Even the most routine surgeries can be risky when a patient undergoes anesthesia. In some cases, irregularities in blood pressure or heart rate during surgery can lead to grave consequences. Imagine how important it is to administer just the right dose of medication to an infant whose organs are still underdeveloped and who cannot speak to tell you that he's in pain.
It’s the job of the anesthesiologist to take these factors into consideration and to monitor a patient's pulse, temperature, and other vital signs throughout surgery.
Anesthesiologists work with other doctors to give patients medication that relieves pain during surgery. They also monitor patients' vital functions throughout an operation.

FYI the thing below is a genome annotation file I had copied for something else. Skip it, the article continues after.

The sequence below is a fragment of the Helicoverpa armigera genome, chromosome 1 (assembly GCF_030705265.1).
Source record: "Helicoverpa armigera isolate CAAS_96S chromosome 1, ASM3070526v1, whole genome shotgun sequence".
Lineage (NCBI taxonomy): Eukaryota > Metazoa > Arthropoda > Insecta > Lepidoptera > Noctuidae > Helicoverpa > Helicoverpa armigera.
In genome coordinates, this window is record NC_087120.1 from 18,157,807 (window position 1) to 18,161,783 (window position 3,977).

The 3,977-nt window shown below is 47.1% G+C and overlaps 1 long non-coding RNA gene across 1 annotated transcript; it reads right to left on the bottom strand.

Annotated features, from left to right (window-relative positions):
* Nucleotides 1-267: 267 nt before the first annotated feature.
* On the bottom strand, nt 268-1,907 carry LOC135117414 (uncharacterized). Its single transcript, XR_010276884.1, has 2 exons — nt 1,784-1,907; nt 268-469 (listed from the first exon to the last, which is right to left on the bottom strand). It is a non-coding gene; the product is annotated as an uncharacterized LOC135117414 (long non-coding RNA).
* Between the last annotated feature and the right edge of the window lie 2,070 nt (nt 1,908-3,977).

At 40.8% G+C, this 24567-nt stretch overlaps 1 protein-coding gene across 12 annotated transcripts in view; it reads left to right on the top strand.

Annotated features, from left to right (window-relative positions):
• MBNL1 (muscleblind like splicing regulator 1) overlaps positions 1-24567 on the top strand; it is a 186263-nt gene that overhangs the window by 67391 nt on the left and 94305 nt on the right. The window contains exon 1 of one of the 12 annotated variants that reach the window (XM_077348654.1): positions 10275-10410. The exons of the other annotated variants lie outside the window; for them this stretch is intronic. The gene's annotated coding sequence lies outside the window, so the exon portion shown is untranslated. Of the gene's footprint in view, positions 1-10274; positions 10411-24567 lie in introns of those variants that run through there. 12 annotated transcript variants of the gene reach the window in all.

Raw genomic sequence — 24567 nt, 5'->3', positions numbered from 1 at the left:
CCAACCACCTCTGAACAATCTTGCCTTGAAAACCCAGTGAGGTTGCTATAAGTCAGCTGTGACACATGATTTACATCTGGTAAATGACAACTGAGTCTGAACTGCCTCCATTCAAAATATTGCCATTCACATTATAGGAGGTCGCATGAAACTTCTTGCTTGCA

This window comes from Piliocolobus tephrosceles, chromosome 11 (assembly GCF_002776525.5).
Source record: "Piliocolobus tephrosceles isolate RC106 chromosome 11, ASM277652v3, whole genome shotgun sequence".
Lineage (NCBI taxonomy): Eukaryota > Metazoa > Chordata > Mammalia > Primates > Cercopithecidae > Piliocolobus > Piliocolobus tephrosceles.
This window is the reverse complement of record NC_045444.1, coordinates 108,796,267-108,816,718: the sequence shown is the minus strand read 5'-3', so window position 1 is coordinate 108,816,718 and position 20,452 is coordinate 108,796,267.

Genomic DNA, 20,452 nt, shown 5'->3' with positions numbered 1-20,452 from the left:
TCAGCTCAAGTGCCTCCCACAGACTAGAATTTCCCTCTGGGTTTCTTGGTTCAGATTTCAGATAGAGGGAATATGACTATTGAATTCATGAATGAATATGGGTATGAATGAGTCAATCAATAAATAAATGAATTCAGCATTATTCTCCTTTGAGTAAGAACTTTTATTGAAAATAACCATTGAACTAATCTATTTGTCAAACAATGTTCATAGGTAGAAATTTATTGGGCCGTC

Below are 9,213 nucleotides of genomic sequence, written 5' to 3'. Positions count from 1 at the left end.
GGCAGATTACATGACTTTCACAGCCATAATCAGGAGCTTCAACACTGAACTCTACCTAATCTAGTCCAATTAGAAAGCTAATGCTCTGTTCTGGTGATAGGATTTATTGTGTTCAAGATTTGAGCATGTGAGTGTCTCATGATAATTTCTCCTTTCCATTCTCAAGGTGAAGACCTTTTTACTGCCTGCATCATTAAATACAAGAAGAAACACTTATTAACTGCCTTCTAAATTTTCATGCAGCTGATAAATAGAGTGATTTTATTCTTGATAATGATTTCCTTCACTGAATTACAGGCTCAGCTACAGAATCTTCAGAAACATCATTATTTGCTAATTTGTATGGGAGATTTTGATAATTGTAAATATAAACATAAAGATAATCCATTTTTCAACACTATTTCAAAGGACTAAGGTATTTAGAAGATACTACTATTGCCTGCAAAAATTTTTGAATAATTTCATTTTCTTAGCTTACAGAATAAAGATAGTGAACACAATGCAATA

If you want to specialize in critical care or pain medicine, you'll need to take on extra training.
Self-motivated and able to work long hours under pressure. It also helps to be a strong decision maker and a good communicator. Anesthesiologists must be especially calm and cooperative since they work so closely with a team during surgery -- always a potentially tense situation.
In addition to passing the U.S. Medical Licensing Examination, you'll need to take certification exams given by the American Board of Anesthesiology.